Simon Willison’s Weblog

Fjax: Just say no

To my utter amazement, a decent amount of buzz appears to be building around a new “technology” called Fjax—much of it centred around this interview on Webmonkey, but also benefiting from a mention on the O’Reilly Radar and of course the obligatory Digg story.

Here’s the catch: Fjax solves a non-existent problem. Here’s the description from the site:

Fjax is the lightweight, cross-browser, rapid-development methodology for Ajax-style web 2.0 development that puts a Flash engine under the hood (not in the presentation layer—read on) to handle realtime XML/HTML content updating.

Fjax enables web 2.0 development, with true, asynchronous (x)HTML content updating without page refreshes. The trick is, it does it with less than 65 lines of code and works in most browsers. It can process multiple streams of data simultaneously, and has an incredibly small footprint (4K!).

So what does it actually do? It offers a replacement for the native browser XMLHttpRequest object that is slower, less fully-featured and does a bunch of crazy extra work behind the scenes. Ajax requests are instead made through an invisible Flash file that uses Flash to load the data, parse the XML, extract some CDATA and pass it back to JavaScript to replace a div.

Kind of like Prototype’s Ajax.Updater then.

Why would you do this? According to the authors, doing this with JavaScript requires painful code forking. It certainly does if you write JavaScript like they do:


if (document.all) {
  //isIE
  document.all[ThisOutputDivID].innerHTML = objFjax;
} else {
  //isNotIE
  document.getElementById(ThisOutputDivID).innerHTML = objFjax;
}

(The document.all workaround is only needed by IE 4—every subsequent IE version has supported document.getElementById, part of the DOM specification.)

They also claim that using Flash to load and parse XML is substantially faster than the native alternative:

And of course, this stuff is SPEEDY. Vastly reduced code, crazy fast parsing & delivery, quick load/unload, and multiple simultaneous data streams means your final applications have some serious pep.

They haven’t done any benchmarks and I haven’t either—but I would be amazed if this claim held up. Simply sending data between Flash and JavaScript is notoriously slow (see Brad Neuberg’s writeup) and I’ve heard bad thing’s about Flash’s XML parsing speed too. Not that they are really using any of the capabilities of XML—the actual data used to update the page is handed back in one big CDATA block.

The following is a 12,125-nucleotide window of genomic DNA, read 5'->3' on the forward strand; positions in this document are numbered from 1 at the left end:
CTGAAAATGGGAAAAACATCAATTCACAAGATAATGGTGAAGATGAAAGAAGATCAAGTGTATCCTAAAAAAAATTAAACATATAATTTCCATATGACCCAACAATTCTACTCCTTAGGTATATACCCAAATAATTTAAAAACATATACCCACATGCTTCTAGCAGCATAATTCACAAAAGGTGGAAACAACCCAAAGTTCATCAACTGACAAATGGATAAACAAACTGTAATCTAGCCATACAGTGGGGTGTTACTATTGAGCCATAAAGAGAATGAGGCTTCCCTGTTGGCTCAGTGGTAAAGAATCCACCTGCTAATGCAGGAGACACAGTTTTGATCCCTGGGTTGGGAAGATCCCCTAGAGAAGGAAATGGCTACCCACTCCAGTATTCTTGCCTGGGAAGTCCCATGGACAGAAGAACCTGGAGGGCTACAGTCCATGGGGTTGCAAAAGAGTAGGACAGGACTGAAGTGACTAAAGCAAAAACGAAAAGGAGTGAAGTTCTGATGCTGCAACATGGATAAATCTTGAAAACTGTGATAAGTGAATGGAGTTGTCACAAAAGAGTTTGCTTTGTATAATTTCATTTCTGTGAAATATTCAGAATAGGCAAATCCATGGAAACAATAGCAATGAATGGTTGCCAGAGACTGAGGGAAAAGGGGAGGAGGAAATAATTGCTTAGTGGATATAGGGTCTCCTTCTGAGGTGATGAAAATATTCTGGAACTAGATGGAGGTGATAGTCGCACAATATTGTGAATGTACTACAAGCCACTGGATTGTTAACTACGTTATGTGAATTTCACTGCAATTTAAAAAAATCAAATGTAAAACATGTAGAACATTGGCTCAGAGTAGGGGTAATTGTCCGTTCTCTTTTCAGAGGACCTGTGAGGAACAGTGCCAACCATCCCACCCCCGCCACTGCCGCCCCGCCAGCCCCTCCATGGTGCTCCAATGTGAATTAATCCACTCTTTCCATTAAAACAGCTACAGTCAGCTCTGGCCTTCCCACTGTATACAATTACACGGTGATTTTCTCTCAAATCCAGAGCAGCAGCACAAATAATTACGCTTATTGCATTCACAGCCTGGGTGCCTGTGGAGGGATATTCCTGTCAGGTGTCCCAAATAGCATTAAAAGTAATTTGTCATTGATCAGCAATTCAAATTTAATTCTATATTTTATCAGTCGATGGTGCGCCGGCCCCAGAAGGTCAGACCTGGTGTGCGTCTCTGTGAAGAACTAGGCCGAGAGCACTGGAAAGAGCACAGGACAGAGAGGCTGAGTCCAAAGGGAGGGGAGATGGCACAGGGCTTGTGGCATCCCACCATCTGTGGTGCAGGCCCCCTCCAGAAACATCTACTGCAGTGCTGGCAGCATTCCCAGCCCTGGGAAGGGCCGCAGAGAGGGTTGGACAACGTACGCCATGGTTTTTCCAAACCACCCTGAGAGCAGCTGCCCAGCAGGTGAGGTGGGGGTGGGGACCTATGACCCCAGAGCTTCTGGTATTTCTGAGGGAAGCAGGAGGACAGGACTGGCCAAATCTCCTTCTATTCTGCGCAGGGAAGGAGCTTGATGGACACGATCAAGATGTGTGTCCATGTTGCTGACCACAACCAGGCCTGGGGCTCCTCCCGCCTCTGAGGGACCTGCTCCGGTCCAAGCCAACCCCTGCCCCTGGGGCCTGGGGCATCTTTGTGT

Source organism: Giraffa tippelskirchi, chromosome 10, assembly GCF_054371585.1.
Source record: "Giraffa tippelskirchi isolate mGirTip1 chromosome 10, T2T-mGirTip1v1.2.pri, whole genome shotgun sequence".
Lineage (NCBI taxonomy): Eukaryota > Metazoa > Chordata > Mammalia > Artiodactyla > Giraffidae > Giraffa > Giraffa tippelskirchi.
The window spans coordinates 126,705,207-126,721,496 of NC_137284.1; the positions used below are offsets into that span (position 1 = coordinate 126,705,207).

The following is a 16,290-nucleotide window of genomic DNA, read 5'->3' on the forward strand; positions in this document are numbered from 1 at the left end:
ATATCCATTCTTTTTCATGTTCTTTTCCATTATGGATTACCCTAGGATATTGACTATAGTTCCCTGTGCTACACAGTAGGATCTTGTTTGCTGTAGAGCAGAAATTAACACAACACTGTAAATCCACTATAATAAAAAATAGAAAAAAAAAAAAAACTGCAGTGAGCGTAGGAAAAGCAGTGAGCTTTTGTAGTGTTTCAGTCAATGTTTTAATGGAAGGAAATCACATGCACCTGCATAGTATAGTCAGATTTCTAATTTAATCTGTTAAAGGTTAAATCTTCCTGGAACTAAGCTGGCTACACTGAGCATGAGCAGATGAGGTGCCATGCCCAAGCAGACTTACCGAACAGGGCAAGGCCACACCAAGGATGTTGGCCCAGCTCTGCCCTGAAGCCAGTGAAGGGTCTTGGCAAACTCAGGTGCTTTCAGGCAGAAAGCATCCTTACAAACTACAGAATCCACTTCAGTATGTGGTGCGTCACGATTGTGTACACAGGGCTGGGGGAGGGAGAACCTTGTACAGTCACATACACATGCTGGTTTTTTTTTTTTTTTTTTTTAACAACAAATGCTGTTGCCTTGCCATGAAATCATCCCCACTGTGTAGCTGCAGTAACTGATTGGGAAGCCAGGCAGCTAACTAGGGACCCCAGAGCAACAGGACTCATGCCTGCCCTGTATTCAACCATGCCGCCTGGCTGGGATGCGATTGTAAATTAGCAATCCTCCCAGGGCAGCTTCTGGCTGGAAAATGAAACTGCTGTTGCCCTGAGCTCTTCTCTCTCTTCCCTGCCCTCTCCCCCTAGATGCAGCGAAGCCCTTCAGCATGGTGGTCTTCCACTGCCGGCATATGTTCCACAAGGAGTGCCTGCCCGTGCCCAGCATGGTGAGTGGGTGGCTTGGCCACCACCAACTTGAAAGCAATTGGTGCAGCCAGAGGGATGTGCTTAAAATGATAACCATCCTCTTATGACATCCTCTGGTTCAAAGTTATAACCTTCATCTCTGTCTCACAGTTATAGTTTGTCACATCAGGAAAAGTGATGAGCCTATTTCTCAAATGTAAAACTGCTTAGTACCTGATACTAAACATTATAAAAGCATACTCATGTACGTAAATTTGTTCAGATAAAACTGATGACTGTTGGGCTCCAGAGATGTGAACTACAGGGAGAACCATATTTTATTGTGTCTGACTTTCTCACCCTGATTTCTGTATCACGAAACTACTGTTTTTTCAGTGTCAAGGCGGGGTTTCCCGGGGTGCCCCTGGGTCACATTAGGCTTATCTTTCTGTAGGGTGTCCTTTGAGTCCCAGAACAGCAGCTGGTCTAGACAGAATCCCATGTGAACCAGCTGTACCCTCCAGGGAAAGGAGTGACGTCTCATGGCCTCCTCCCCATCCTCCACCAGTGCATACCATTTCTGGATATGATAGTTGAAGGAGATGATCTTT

The executive summary builds its case on the idea that JavaScript is inconsistent, buggy and slow to develop. Bizarrely, making simple XMLHttpRequest calls (of the kind that Fjax is meant to replace) is one of the few parts of modern JavaScript for which that isn’t true. The following is all the browser-forking code you need to cover every available major browser.

function createXMLHttpRequest() {
  if (typeof XMLHttpRequest != 'undefined') {
    return new XMLHttpRequest();
  }
  try {
    return new ActiveXObject("Msxml2.XMLHTTP");
  } catch (e) {
    try {
      return new ActiveXObject("Microsoft.XMLHTTP");
    } catch (e) { }
  }
  return false;
}

They boast that Fjax uses only 65 lines of JavaScript (plus 4KB of Flash). The equivalent functionality in pure JavaScript, including the above browser workaround, runs to less than half of that:

function ajaxUpdate(url, id) {
  var xmlhttp = createXMLHttpRequest();
  if (xmlhttp) {
    xmlhttp.onreadystatechange = function() {
      if (xmlhttp.readyState == 4 && xmlhttp.status == 200) {
        document.getElementById(id).innerHTML = xmlhttp.responseText;
      }
    }
    xmlhttp.open("GET", url, true);
    xmlhttp.send(null);
  }
}

Another quote:

Using a Flash engine for XML parsing and (x)HTML content delivery reduces approximately 90% of the redundant cross-browser-supporting XML-related code usually associated with standard Ajax development. That in itself is HUGE.

That 90% looks like a rectal approximation to me.

In its present form, Fjax offers absolutely nothing of value to front end developers. Even the idea of using invisible Flash components to make new functionality available to JavaScript isn’t a new one—dojo.storage takes advantage of Flash’s ability to store large amounts of data in an offline cache, while FlashXMLHttpRequest makes cross-domain HTTP requests possible. There’s a lot to be said for using Flash in this way (I’d love to see someone make the Flash accessibility APIs available to JavaScript), but Fjax is not a useful demonstration.

I’m not normally given to debunking crazy technology ideas—mainly because there are so many out there that it would be a full-time job—but this thing is so obviously broken I thought it best to try and nip it in the bud.

One last thing: their technique doesn’t work in either Opera 9/Mac or Konqueror, both of which support vanilla Ajax just fine.

Update: Steve McDonald, one of the Fjax authors, has posted a follow-up comment on the O’Reilly Radar entry. He argues that the getVariable API they are using avoids the performance issues communicating between Flash and JavaScript (I have not verified this) and points out that code-forking for XML parsing is more likely with complex documents (that’s why I like JSON). They have removed the 90% claim from the site.

This is Fjax: Just say no by Simon Willison, posted on 25th June 2006.

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Previously hosted at http://simon.incutio.com/archive/2006/06/25/fjax